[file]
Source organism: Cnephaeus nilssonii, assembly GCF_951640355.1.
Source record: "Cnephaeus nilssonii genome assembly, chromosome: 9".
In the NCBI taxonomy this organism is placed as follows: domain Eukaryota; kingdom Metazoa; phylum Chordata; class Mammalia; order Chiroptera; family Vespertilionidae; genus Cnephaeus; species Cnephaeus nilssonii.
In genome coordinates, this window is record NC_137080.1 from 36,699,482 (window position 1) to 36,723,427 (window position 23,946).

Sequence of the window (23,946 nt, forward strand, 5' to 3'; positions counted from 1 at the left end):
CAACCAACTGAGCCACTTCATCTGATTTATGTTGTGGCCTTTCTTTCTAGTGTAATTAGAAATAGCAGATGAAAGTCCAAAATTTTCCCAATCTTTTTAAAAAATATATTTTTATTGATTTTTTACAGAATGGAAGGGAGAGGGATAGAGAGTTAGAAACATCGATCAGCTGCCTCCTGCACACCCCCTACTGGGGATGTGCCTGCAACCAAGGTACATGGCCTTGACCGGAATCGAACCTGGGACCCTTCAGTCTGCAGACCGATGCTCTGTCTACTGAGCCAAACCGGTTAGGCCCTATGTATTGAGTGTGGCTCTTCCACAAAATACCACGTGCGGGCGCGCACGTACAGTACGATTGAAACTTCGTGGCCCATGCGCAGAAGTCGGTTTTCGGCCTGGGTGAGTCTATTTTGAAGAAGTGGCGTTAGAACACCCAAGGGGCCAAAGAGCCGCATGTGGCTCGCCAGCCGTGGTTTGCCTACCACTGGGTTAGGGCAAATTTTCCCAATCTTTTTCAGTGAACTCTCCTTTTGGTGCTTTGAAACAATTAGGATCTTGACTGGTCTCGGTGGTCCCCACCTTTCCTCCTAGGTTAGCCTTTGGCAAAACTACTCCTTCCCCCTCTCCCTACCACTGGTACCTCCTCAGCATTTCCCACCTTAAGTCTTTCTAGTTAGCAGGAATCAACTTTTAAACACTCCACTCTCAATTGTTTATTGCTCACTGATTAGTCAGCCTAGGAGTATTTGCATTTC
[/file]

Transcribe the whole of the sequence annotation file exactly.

Source organism: Cnephaeus nilssonii, assembly GCF_951640355.1.
Source record: "Cnephaeus nilssonii genome assembly, chromosome: 9".
In the NCBI taxonomy this organism is placed as follows: domain Eukaryota; kingdom Metazoa; phylum Chordata; class Mammalia; order Chiroptera; family Vespertilionidae; genus Cnephaeus; species Cnephaeus nilssonii.
In genome coordinates, this window is record NC_137080.1 from 36,699,482 (window position 1) to 36,723,427 (window position 23,946).

Sequence of the window (23,946 nt, forward strand, 5' to 3'; positions counted from 1 at the left end):
CAACCAACTGAGCCACTTCATCTGATTTATGTTGTGGCCTTTCTTTCTAGTGTAATTAGAAATAGCAGATGAAAGTCCAAAATTTTCCCAATCTTTTTAAAAAATATATTTTTATTGATTTTTTACAGAATGGAAGGGAGAGGGATAGAGAGTTAGAAACATCGATCAGCTGCCTCCTGCACACCCCCTACTGGGGATGTGCCTGCAACCAAGGTACATGGCCTTGACCGGAATCGAACCTGGGACCCTTCAGTCTGCAGACCGATGCTCTGTCTACTGAGCCAAACCGGTTAGGCCCTATGTATTGAGTGTGGCTCTTCCACAAAATACCACGTGCGGGCGCGCACGTACAGTACGATTGAAACTTCGTGGCCCATGCGCAGAAGTCGGTTTTCGGCCTGGGTGAGTCTATTTTGAAGAAGTGGCGTTAGAACACCCAAGGGGCCAAAGAGCCGCATGTGGCTCGCCAGCCGTGGTTTGCCTACCACTGGGTTAGGGCAAATTTTCCCAATCTTTTTCAGTGAACTCTCCTTTTGGTGCTTTGAAACAATTAGGATCTTGACTGGTCTCGGTGGTCCCCACCTTTCCTCCTAGGTTAGCCTTTGGCAAAACTACTCCTTCCCCCTCTCCCTACCACTGGTACCTCCTCAGCATTTCCCACCTTAAGTCTTTCTAGTTAGCAGGAATCAACTTTTAAACACTCCACTCTCAATTGTTTATTGCTCACTGATTAGTCAGCCTAGGAGTATTTGCATTTC